Barbara Forte Abate
Dog Ear Publishing, 2010
The Secret of Lies starts in the intriguing prologue where the reader joins the mysterious storyteller as she stealthily leaves a sleeping man in the dead of night and drives toward the sea; where her haunted memories began.
Then Abate opens her story fifteen years earlier and we join the teen-aged storyteller, who we learn is named Stevie, on the beach with her sister Eleanor, two years older. There is awareness of a long, important story being told through the memories of a woman who must revisit teen-age memories to heal her adult life. Innocent teen-age banter and interests while Stevie and Eleanor spend the summer with their childless aunt and uncle become the setting of the usual interest in music and local boys.
The naive Stevie watches the disturbed marriage of her aunt and uncle, and the ever more secretive Eleanor, while she becomes friends with a local boy who is deaf. Abate walks the fine line of telling a story from the memory of an escaping woman leaving a man sleeping, and of her own unknowing teen-age self who could not or would not see the ever more threatening danger in Eleanor’s life.
The tone sways like a sea’s waves between the recitation of fact and action against an emotional depth that reads like islands of prose from an aching, adult heart looking back. The weather was almost an additional character as it gave Stevie a secure handle to hold and see her through a painful memory before continuing. There was also a cross-current between an understandably naive Stevie who would not face her sister’s deepening troubles, with one who blurted surprisingly insightful observations like, “And is this … the same ratfink who’s dolling up his incredibly gullible niece for a cocktail party just because he knows how much it’ll annoy his wife?”
Then, of course, the summer ends in tragedy and life continues, as it always does. It is in this second story of living with results that Stevie learns, regrets, grieves, and continues on with the detritus of deeds done and undone. Her powers of observation continue to sustain and haunt her as she adjusts to a forever changed family and personal life that she knows holds a broken, unsteady self.
The Secret of Lies can be read for pure story. There’s enough in the action and tone to sweep a reader from start to finish in one more human drama that can be left behind when finished. But I think Abate’s dramatic prologue invites a reader to consider the deeper meaning of facing a life in pain with whatever gifts we have of people who remain or come into our life unaware of history, giving us the power to look at ourselves in new contexts.
The title of this book is very strong, and yet your critique of it doesn’t really reveal enough to understand whether it would be worth while reading the book. Was this ‘life of pain’ that you mentioned, really necessary? And what was the pain? Did the experiences of the heroine add anything to her understanding of life?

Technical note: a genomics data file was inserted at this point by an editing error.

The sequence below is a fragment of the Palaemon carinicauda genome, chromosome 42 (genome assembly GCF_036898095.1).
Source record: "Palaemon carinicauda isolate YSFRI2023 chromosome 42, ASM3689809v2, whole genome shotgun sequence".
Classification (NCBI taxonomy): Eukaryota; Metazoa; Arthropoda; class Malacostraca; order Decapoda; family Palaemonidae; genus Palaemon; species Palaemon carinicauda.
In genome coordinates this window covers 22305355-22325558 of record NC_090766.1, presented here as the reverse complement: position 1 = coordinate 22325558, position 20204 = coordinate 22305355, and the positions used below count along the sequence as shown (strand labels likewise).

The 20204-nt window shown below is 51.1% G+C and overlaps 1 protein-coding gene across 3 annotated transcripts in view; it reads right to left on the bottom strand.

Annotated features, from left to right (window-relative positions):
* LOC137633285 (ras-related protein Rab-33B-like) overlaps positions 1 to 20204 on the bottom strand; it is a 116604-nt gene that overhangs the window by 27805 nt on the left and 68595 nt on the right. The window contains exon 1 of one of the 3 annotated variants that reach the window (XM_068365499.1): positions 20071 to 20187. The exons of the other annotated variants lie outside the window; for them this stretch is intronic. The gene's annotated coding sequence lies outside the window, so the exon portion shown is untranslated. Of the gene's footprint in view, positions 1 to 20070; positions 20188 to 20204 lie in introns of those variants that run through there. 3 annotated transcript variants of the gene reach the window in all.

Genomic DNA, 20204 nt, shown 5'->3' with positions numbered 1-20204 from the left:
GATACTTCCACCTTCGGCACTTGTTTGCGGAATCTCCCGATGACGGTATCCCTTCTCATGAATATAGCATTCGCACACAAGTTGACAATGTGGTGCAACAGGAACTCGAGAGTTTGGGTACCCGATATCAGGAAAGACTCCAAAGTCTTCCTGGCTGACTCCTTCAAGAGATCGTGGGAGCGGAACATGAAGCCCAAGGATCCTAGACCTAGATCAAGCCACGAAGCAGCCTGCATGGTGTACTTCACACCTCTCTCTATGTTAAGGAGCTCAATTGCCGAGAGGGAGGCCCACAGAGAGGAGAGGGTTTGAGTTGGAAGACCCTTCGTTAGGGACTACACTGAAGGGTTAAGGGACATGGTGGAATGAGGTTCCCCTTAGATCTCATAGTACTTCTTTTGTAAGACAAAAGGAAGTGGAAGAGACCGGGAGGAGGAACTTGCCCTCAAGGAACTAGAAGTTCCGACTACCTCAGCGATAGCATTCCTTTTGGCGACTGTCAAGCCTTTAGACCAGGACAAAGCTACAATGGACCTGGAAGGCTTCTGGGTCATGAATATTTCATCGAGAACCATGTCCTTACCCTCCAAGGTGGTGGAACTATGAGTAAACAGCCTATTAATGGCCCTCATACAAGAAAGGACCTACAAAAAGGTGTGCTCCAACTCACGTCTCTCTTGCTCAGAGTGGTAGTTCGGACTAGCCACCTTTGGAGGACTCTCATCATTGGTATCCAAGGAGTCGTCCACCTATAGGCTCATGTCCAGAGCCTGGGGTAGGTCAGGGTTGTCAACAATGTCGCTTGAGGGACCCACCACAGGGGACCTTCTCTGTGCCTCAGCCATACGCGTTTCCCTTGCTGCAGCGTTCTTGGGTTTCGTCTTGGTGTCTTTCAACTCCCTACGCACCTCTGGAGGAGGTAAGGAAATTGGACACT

At times I’ve struggled with how much of a story to reveal when reviewing. I don’t want to give the whole story away, but you’re right, I made it ambiguous. I’m not sure what you mean by the life of pain being necessary or not. My own opinion is a life of pain is seldom necessary though we can always feel a pain remembering actions taken or not taken, which is what this story pointed out. I think her description of what happened and her later assessment and realization of the true facts she had overlooked certainly added to her understanding of life. Thanks for writing ShimonZ! It’s good exercise to go back and try and figure out why something was written and if it still stands.
Re ‘life of pain’, if she had been blinded, or had gotten some terrible incurable disease that she had to live with for the rest of her life, then the pain was a necessary ingredient of her life. But if she was insulted by some act of her uncle or aunt, then the pain would be an extension of her own personality and reflect her inability to overcome adversity.
Hi Shimon, Life of pain was written in the context of the book and not a full biography, so it was (or should have been) a learning experience that hurts and certainly changes life, but is not the only definition of it. The warning signs she overlooked resulted in her sister’s death, but that also should be an adversity to overcome (or I believe “accept” rather than overcome), as should incurable disease. Thanks for making me think. I’ve got a radio interview next week on grief (nothing to do with this book) I’m trying to prepare for, and you are helping.